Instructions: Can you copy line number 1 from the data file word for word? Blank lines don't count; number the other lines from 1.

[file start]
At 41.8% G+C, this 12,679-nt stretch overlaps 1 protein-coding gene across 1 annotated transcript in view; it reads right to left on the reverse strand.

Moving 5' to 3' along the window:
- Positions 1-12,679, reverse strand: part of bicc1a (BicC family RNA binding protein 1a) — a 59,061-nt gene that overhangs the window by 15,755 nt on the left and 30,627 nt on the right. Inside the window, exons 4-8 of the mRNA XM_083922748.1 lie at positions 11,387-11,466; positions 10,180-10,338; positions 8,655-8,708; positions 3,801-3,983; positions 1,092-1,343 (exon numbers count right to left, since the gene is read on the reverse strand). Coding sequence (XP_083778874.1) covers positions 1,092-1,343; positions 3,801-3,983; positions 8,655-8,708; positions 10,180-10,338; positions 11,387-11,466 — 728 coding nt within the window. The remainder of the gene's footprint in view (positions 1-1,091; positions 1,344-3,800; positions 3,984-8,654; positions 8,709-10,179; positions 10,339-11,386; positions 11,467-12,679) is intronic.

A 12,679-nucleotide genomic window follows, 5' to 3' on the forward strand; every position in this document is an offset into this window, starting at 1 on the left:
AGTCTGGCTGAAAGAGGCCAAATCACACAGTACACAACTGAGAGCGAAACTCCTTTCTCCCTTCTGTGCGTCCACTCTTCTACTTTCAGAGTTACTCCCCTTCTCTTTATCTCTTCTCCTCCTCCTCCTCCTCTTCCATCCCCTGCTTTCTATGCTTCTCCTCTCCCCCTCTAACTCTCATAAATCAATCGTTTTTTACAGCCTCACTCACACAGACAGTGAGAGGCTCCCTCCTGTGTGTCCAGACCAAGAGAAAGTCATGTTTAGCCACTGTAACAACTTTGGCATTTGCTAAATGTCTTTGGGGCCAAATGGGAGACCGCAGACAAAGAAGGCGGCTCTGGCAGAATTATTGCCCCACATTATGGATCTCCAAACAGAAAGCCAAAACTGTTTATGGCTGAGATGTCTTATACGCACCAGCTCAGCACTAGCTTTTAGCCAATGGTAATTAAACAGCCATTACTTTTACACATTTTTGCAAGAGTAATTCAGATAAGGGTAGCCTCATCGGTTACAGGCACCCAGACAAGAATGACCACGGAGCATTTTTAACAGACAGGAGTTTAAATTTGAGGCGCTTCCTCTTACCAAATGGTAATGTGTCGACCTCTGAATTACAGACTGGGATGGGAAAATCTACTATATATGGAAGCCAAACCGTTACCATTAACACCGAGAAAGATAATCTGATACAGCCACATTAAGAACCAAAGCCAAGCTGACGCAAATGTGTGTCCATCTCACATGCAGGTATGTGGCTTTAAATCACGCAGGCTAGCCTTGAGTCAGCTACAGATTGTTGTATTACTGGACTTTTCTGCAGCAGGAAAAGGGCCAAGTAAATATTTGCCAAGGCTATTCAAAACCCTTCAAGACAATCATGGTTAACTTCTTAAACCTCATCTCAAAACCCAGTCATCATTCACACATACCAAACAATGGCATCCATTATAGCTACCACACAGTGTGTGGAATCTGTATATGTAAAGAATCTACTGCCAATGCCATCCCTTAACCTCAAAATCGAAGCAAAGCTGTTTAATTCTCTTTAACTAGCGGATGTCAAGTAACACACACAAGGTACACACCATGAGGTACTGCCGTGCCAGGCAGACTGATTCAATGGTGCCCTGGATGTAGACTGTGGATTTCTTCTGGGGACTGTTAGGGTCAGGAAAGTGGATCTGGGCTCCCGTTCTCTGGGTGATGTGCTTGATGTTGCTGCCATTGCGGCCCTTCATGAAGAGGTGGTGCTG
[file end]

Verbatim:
At 41.8% G+C, this 12,679-nt stretch overlaps 1 protein-coding gene across 1 annotated transcript in view; it reads right to left on the reverse strand.